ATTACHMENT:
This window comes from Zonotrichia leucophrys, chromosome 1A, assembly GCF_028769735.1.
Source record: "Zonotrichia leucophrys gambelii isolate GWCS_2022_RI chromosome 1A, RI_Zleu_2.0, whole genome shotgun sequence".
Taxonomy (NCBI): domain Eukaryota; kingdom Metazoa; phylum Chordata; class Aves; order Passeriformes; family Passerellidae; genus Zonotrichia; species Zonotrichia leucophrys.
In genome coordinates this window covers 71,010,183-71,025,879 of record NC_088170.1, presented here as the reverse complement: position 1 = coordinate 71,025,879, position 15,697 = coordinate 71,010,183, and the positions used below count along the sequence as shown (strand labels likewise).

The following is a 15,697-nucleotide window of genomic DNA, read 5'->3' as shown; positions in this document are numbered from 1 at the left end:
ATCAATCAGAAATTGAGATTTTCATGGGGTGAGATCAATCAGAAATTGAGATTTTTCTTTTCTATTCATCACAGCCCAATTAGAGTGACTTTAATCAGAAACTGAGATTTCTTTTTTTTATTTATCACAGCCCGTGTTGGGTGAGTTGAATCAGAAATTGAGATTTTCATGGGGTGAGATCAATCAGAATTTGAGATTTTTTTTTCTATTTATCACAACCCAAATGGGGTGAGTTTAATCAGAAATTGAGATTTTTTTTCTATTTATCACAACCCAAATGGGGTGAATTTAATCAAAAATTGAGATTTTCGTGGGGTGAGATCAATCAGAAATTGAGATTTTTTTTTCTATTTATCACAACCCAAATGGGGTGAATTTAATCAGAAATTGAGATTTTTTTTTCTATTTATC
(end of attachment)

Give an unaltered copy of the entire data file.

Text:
This window comes from Zonotrichia leucophrys, chromosome 1A, assembly GCF_028769735.1.
Source record: "Zonotrichia leucophrys gambelii isolate GWCS_2022_RI chromosome 1A, RI_Zleu_2.0, whole genome shotgun sequence".
Taxonomy (NCBI): domain Eukaryota; kingdom Metazoa; phylum Chordata; class Aves; order Passeriformes; family Passerellidae; genus Zonotrichia; species Zonotrichia leucophrys.
In genome coordinates this window covers 71,010,183-71,025,879 of record NC_088170.1, presented here as the reverse complement: position 1 = coordinate 71,025,879, position 15,697 = coordinate 71,010,183, and the positions used below count along the sequence as shown (strand labels likewise).

The following is a 15,697-nucleotide window of genomic DNA, read 5'->3' as shown; positions in this document are numbered from 1 at the left end:
ATCAATCAGAAATTGAGATTTTCATGGGGTGAGATCAATCAGAAATTGAGATTTTTCTTTTCTATTCATCACAGCCCAATTAGAGTGACTTTAATCAGAAACTGAGATTTCTTTTTTTTATTTATCACAGCCCGTGTTGGGTGAGTTGAATCAGAAATTGAGATTTTCATGGGGTGAGATCAATCAGAATTTGAGATTTTTTTTTCTATTTATCACAACCCAAATGGGGTGAGTTTAATCAGAAATTGAGATTTTTTTTCTATTTATCACAACCCAAATGGGGTGAATTTAATCAAAAATTGAGATTTTCGTGGGGTGAGATCAATCAGAAATTGAGATTTTTTTTTCTATTTATCACAACCCAAATGGGGTGAATTTAATCAGAAATTGAGATTTTTTTTTCTATTTATC